Windows Registry Editor Version 5.00

"Friendly Name"="My Schema"

Start Visual Studio 2013, and navigate to Tools, Options, Text Editor, HTML (Web Forms). Or simply type “valid” in the search box of the Options dialog.

You will find your entry “My Schema” in the dropdown list “Target when no doctype found:”.

If you only want to edit files confirming to your schema, then select it here.

Otherwise, close the dialog, and right-click the toolbar (right below the menu bar) and check the item “HTML Source Editing”. Now the toolbar will also contain the Target Schema selection dropdown.

BUT: If you open a .cshtml by double-clicking, the source will be displayed, but the Target Schema dropdown is inactive!

The reason is that, whoever invented this whole thing, there is a difference between “HTML Editor” and “HTML (Web Forms) Editor”!

Right-click the .cshtml file, and select “Open With…”. In my installation, HTML Editor is the default for .cshtm, but you can set the Web Forms editor as default using the, uhm, “Set as Default” button.

So now, either way you open the .cshtml in the “HTML (Web Forms) Editor”, the Target Schema selection dropdown is now active, and your custom schema can be selected for validation.

Unfortunately, Razor does not seem to be supported in the Web Forms Editor (high-lighting etc), so you need to choose between Razor-enabled unvalidated or Razor-disabled validated editing. Really?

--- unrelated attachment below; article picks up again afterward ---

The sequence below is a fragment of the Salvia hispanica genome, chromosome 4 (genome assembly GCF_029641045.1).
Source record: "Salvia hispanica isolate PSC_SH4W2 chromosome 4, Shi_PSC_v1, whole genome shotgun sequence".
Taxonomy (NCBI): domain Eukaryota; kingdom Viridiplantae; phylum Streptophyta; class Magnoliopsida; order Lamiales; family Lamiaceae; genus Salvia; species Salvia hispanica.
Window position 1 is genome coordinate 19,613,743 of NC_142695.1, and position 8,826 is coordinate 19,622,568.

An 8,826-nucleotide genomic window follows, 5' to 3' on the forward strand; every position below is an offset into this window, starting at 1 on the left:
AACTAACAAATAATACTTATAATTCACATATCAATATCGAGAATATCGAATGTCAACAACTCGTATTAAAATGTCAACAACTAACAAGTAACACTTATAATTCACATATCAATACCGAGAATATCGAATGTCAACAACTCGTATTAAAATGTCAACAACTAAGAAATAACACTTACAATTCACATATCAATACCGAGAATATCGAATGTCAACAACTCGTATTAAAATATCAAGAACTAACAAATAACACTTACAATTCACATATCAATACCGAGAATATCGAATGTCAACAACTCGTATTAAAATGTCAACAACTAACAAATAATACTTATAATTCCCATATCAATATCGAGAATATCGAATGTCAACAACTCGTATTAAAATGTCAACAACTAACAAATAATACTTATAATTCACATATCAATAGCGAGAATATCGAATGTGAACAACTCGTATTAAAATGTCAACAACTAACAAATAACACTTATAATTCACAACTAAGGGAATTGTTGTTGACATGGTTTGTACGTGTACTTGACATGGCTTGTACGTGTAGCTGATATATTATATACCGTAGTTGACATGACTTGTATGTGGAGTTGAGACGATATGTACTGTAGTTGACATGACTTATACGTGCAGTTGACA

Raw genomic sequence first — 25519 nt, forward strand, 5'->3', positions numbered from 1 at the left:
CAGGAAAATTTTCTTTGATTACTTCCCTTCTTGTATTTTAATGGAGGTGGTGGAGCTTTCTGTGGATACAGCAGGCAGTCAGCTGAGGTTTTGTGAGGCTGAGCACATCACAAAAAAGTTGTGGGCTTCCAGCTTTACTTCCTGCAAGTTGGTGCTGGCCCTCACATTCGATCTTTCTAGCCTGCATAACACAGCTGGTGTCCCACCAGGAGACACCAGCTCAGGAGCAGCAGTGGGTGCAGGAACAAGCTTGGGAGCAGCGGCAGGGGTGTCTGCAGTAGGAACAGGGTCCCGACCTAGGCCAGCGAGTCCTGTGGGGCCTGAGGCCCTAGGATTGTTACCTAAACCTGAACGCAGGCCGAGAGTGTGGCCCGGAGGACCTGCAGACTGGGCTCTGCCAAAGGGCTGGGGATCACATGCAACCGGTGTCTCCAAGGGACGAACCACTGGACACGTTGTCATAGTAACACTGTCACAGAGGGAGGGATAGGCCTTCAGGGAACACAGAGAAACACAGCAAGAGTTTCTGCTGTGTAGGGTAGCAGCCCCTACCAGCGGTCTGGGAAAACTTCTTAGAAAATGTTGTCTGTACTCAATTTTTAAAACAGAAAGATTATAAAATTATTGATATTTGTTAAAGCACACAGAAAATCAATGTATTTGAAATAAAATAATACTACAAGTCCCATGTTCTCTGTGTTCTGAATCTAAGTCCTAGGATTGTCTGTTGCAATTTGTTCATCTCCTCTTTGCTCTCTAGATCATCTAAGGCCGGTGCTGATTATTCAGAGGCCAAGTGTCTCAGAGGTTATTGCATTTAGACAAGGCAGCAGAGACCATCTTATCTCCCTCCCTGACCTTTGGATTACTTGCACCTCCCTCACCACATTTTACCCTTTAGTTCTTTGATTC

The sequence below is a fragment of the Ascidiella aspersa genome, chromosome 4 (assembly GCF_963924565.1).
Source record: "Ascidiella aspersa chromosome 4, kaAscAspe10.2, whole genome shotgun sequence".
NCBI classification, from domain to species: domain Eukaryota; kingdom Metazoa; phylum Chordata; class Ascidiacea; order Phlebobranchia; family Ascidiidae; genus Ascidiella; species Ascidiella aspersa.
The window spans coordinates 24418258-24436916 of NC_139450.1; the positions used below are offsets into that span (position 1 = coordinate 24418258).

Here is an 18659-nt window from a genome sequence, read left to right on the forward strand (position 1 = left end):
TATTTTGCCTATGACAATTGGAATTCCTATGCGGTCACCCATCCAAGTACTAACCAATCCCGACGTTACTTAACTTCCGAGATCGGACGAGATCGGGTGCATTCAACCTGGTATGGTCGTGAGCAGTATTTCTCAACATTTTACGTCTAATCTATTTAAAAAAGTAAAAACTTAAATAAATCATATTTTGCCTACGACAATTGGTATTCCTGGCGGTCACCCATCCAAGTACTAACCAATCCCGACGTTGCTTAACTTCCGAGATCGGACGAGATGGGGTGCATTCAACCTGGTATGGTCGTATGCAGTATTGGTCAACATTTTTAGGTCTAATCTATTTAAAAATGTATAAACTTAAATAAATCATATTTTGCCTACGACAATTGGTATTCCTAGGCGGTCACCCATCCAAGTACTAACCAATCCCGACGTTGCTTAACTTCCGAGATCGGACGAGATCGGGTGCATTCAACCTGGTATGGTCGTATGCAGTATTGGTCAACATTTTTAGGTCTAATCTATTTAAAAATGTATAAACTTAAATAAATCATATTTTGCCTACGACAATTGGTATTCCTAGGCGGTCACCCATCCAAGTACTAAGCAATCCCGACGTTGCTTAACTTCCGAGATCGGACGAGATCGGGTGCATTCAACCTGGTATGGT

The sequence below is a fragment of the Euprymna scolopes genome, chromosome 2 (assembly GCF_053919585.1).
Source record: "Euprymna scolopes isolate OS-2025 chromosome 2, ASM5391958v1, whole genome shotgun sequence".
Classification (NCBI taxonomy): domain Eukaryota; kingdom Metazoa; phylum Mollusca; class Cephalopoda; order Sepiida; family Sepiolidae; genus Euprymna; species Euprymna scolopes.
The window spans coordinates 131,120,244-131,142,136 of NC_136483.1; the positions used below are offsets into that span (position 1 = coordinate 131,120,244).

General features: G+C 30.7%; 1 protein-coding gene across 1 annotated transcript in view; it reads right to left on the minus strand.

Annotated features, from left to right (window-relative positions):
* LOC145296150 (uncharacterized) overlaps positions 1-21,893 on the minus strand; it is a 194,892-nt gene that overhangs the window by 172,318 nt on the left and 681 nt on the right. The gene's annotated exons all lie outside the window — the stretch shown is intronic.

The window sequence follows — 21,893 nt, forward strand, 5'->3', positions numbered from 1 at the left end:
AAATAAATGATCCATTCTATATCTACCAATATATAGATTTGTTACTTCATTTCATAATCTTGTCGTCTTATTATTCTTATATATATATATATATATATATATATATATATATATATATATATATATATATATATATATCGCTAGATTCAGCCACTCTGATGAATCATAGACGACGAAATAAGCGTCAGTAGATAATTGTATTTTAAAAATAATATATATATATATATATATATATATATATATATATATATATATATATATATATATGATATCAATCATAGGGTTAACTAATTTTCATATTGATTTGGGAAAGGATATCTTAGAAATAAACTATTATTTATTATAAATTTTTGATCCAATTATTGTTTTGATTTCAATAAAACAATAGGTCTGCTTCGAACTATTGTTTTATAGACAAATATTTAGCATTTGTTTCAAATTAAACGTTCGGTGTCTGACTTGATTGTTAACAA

Sources: SO, AngularJS, MSDN Social.

Browser Screenshot Tools

October 16, 2014

In my previous blog on browser screenshot extensions I did not cover Internet Explorer.

For two reasons: I do not use IE frequently, and therefore I had no experience with screenshot add-ons or plugins.

But now I across a screenshot tool called Greenshot. It’s not a browser extension, but rather a stand-alone program sitting in the Windows Toolbar, which lets you take a screenshot of the current window.

It offers special commands for IE, so that it also scrolls IE’s windows while taking a screenshot.

The default file name is derived from the window’s title and the current timestamp, but the file name format can be configured, and the file name can be changed in the File Save dialog.

Some Facebook Javascript Bookmarklets

September 10, 2014

Bookmarklets are pieces of JavaScript code that are stored as bookmarks in your browser, and execute locally (i.e. inside the downloaded page) as the bookmark is clicked.

Using the Facebook Graph API, you can take a look “behind the scenes” to retrieve the raw information of what is being displayed when you browse Facebook.

Requests under the URL return JSONified data about the requested object, which is identified by it’s ID.

Posts and Threads